Crosstalk Between Unfolded Protein Response and Autophagy for the Treatment of Glaucoma

  • Zode, Gulab (PI)

Project Details


? DESCRIPTION (provided by applicant): Primary open angle glaucoma, a major cause of irreversible blindness, is often associated with elevated intraocular pressure (IOP) due to increased aqueous humor outflow resistance at the trabecular meshwork (TM). The pathological mechanisms leading to increased outflow resistance and IOP elevation are poorly understood. We recently linked protein misfolding and endoplasmic reticulum (ER) stress to the development of glaucomatous TM damage and IOP elevation. TM cells activate protective unfolded protein response (UPR) pathway to eliminate abnormal protein accumulation. However chronic ER stress leads to induction of terminal UPR signals including ATF4 and CHOP that are known to induce cell death. Interestingly, human glaucomatous TM tissues also show significantly increased ATF4 and CHOP. Moreover, deletion of Chop protects from ER stress and IOP elevation in mouse models of glaucoma. It is not clear how ATF4 and CHOP cause TM dysfunction and IOP elevation. In our preliminary studies, we discovered that increased ATF4 or CHOP is associated with impaired autophagy, a lysosomal degradation pathway in the TM of human and murine glaucoma. Moreover, correction of impaired autophagy via specific activator of autophagy Tat-beclin1 peptide reduces elevated IOP in mouse model of glaucoma. Based on these findings, we hypothesize that during ocular chronic ER stress, the balance between pro-cell death ATF4 and CHOP and pro-survival corrective autophagic pathways determine glaucomatous TM disease progression. The specific aims of this proposal are: (1) To determine whether ATF4 and CHOP impair autophagic function, induce TM cell death and elevate IOP in WT mice, (2) Determine whether ATF-4 or CHOP deficiency prevents IOP elevation by improving autophagic function in the TM of Tg-MYOCY437H mice, and (3) Determine whether enhancing autophagic flux by Tat-beclin 1 peptide reduces elevated IOP in mouse models of glaucoma and in the human anterior segment perfusion culture model. These studies will utilize cultured human TM cells, mouse models of glaucoma and human anterior segment organ culture model to examine the interactions between ATF4, CHOP and autophagy in TM mediated IOP regulation. The proposed study will provide a link between UPR and autophagy and investigate whether manipulation of these pathways can provide protection against glaucoma. These studies will further explore the possibility of treating glaucoma using Tat-beclin 1 peptide in degradation of abnormal protein accumulation.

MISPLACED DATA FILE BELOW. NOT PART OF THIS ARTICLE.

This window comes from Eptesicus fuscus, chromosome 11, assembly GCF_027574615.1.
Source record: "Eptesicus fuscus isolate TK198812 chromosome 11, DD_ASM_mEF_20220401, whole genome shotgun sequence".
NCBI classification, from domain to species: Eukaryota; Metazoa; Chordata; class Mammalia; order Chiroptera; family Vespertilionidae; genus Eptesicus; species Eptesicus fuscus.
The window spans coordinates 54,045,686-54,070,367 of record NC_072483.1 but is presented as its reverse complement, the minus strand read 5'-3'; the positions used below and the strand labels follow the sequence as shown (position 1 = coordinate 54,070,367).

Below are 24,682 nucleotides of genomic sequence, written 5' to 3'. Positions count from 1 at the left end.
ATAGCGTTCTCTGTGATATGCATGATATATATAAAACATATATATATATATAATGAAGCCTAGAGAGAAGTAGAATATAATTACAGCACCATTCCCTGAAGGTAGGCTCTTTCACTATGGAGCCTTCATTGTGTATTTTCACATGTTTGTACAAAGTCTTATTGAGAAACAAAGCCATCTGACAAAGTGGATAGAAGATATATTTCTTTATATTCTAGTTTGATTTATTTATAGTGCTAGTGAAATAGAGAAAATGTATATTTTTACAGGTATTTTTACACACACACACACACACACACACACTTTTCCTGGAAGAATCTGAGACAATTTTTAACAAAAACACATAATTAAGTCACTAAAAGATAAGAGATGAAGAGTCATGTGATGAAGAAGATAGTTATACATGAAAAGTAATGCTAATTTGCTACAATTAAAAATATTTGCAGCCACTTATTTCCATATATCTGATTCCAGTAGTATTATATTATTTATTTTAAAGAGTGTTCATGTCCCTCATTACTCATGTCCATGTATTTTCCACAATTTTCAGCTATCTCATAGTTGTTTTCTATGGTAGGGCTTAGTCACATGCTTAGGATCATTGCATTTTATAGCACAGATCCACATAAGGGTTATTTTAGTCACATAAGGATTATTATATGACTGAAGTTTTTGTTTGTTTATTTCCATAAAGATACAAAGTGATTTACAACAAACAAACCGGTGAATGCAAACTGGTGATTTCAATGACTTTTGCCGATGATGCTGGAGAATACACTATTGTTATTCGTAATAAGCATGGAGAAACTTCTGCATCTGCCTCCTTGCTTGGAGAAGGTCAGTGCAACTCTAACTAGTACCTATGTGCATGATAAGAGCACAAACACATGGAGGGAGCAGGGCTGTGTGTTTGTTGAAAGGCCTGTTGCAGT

Effective start/end date1/03/1627/02/21


  • National Eye Institute


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